What’s the key to Instagram these days? What can you do to shift your game for the new world? Let’s find out.
A year ago, I wrote my first article here on Shutterstock that looked at the “10 Fresh Styles to Try Out on Your Instagram Grid Layout.” At the time, The Grid was all-powerful. Choosing color palettes, perfecting aesthetics, balancing content, creating styles—all of it was important for when a visitor came a-knocking. The Grid was the ultimate shopfront for your entire Instagram account.
Things change, and things change fast. Since then, TikTok has ripped through social media, delivering a whole new experience that’s converting users to its platform faster than any before it. Instagram’s dominance as the cool platform is less assured than it was a year ago, and that shows in the recent and rapid updates we’ve seen to the platform, as well as the regular broadcasts from its CEO, Adam Mosseri.
So, a year in, things have changed. Let’s find out how.
Changing It up
In the last year, Instagram released more than fifteen major updates to the platform:
- Instagram Shop
- Pinned comments
- Instagram Reels
- Live Shopping
- Automated captions on video
- Music sticker expansion
- Home Screen updates to reposition Reels and Shop
- Watch Together
- Instagram Guides
- Keyword search
- Professional Dashboard
- Recently Deleted
- Live Rooms
- Cross-App messaging with Messenger
- Remix Stories and Reels with other people’s content
- Stories Caption sticker
Reading through these, one point is particularly striking: Not a single update has anything to do with photography.
When Instagram launched back on October 6, 2010, it was heralded as a photo-sharing app. In the beginning, most posts contained blurry shots from pioneering iPhone users. As time passed, professionals jumped on, seeing this as a perfect way to share the world around them.
The rise of the selfie also owes itself to Instagram. As technology improved, front-facing cameras were born. And, as the filter became part of everyday lexicon, Instagram became an essential part of life for billions of users across the planet.
Over the last eleven years, photography has dominated Instagram, leading to hours and hours being poured into how The Grid looked and felt.
Adam Mosseri, CEO of Instagram, proclaimed on Twitter that Instagram was no longer a photo-sharing app. Just like that, the effort of the past eleven years fell away. The algorithms now promotes other types of content in a move to ward off TikTok, YouTube, and others that are currently dominating the video space.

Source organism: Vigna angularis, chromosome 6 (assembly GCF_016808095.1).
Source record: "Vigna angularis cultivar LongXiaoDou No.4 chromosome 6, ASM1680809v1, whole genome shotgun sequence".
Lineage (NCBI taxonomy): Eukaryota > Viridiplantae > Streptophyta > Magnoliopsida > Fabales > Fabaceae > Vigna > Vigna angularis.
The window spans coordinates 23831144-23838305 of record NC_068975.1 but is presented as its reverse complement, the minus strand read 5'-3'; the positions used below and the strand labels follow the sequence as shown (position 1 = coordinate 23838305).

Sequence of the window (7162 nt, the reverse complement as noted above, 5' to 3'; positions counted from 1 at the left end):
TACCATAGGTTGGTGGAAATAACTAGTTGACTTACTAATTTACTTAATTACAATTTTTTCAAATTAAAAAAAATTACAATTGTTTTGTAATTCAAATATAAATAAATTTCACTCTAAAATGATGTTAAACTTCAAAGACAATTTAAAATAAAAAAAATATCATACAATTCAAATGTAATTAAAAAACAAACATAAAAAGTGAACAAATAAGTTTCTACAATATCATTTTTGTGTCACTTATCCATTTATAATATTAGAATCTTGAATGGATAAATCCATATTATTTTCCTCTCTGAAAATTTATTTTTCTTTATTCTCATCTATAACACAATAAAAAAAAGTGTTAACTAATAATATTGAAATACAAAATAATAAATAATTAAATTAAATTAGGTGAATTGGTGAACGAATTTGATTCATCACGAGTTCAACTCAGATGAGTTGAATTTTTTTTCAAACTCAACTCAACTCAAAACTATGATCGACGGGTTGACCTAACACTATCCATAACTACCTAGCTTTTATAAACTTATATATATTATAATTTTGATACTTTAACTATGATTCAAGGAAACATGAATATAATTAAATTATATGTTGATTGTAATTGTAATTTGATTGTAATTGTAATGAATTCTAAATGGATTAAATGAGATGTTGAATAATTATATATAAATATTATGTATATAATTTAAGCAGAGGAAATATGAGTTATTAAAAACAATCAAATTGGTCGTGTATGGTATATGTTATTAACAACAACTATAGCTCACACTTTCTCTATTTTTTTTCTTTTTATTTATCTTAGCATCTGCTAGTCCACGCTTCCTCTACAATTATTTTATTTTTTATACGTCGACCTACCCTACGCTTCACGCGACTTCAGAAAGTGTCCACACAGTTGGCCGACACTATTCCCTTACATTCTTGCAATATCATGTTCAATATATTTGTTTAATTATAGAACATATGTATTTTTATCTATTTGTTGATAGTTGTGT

Yes, that’s right, Instagram is now all about the video.
Now What Should I Be Doing?
First things first, it’s worth taking another look at the Instagram user interface, as a few things have changed that you may have overlooked.
The nav bar has found itself home to a few new additions of late. You have the familiar Feed button on the far left, followed by Discover. Then, where you used to add posts, you now have Reels, followed by Shop, and then your Profile.
Reels and Shop now take considerable prominence in the app by virtue of their primary positioning on the app’s nav bar. Looking back at the updates over the last year, you can see that many of them relate to shopping and even more to video content, so this is no surprise.
To further emphasize how diminutive static photography has become, when you click Create (which is usually in the top-right of the app, but may be positioned elsewhere if you’re one of Instagram’s new feature guinea pigs), the word Photo isn’t even mentioned. Instead you get Post, Reel, Story, Story highlight, IGTV video, Live, and Guide. Again, five of the seven options relate to video content.
That isn’t to say that photo-sharing is dead and buried. However, it does mean that if you currently only post static content, then chances are that recent changes to the algorithm will suppress your profile.
An interesting outlier to the changes is Guides. Guides are a way of curating your content—be that photos or videos—alongside the written word, a little like the Journal feature over on VSCO.